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Wed October 16, 2013
The Sport Of Hardcourt Bike Polo Is Flourishing In South Florida
Forget American football for the moment. There's a lesser known sport gaining traction around the world and in South Florida, especially Broward County.
Hardcourt bike polo cropped up in Seattle in the early 2000s and is an underground version of grass bike polo, which was invented in Ireland in 1891.
Players form teams of three or four and use handcrafted mallets made from ski poles to skillfully maneuver a ball into a goal.
The games are played on streets and hard surfaces like basketball courts, tennis courts and roller hockey rinks.
With grace and balance, games are fast-paced and played with a beautiful intensity. Players in streetwear ride single-speed bikes and often customize their bikes with handmade, graphic wheel covers, shortened handle bars and moving the braking system to one side so players can brake with just one hand.
The game took hold in South Florida about six years ago, when a group of 15 or so players would meet up at the roller hockey rinks at Holiday Park in Fort Lauderdale. In the beginning, FTL Bike Polo meetups were inconsistent until word caught on and a resurgence in popularity occurred in late 2011. Now the group meets regularly on Thursday nights.
On the court competition can be fierce, but off the court players foster a tight-knit community, often hanging out on weekends, celebrating birthdays or simply goofing around. When players go on the road or travel to other cities, they can seamlessly plug-in to other local bike polo scenes and find a couch to crash on.
Bike polo is divided up in seven regions across the United States. Fort Lauderdale resident and longtime bicycle enthusiast Kreally 'K' Kasai says: "South Florida was one of the last areas to bring in bike polo, so the increase in interest we're seeing is more of a catch up to other cities. We are seeing a huge expansion now."
From there, the scene grew and spread to Miami.
Resident Eric Madrid founded Miami Bike Polo along with Andrew Feher in March of 2010. Weekly games occur on Sundays at Jose Marti Park on basketball courts situated underneath an overpass. Madrid claims that the crowd seems to grow by the week. Sunday games are known to draw the largest crowds of 100 people or so, due in part to the group offering up a monthly barbecue and welcoming people to sit back and hang out.
The sport has also spread to Weston in West Broward, or what players affectionately call the "Weston Everburbs." Resident Wayman Luy says the Tuesday night games draw 10 players who are mostly dads to the seven roller hockey rinks at Weston Regional Park, where the World Hardcourt Bike Polo Championship will take place October 17-19.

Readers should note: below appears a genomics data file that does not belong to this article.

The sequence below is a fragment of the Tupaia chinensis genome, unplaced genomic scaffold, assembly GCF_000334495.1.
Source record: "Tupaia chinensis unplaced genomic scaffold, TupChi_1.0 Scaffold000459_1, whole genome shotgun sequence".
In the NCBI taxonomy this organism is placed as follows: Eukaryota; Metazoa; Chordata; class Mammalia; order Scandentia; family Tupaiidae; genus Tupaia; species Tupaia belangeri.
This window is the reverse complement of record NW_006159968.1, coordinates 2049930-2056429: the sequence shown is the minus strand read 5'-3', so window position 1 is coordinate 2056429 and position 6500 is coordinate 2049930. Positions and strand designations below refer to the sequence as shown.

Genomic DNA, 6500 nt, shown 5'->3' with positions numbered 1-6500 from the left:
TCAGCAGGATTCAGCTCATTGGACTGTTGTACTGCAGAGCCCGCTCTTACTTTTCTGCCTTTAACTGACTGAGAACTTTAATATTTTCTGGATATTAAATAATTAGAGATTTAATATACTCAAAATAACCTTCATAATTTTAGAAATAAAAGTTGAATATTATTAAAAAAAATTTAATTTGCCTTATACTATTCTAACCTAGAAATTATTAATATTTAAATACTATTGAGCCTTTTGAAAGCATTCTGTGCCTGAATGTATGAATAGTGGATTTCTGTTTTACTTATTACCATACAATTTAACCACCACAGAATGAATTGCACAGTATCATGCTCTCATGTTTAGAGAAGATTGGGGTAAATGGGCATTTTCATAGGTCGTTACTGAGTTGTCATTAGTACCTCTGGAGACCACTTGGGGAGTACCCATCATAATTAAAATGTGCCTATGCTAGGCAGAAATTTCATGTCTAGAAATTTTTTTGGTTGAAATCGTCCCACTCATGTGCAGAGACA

The world championship will attract top players from around the world for a three-day event, putting Broward County on the map. The first world championship of its kind was held in 2009 in host city Philadelphia. Berlin was next in 2o10, Seattle in 2011 and then Geneva in 2012.
Last year, the Southeastern Hardcourt Tournament took place at a Broward park, drawing players from around the country.
While hardcourt bike polo is still considered an underground sport, it is on the cusp of becoming more regulated as goes mainstream, an unwelcome change that some players say would ruin its pure essence. Others like Kasai welcome the surge in popularity.
"One of the problems we face is since no one knows what the sport is, we get kicked out at a lot of parks, like we're hoodlums," Luy shares. "I'm a business owner, and we have a player who is a chemist and another who is a robotic engineer."
Palm Beach Bike Polo started up about six months ago.
Hardcourt bike polo has seen interest spike locally in tandem with the growing popularity of cycling in general. Events like South Florida's Critical Mass have helped attract new players. "There's a big crossover from Critical Mass, people coming out to polo," says Wayman.
The sport is hard to master, but those comfortable riding a bike can pick up the basics within two days according to Wayman. Since players are friendly, spectators are welcome to come out to any of the weekly games. No pressure.
"It's a welcoming group where you can just show up and hang out with us," says Kasai. "We are happy that you came out, even if you don't play."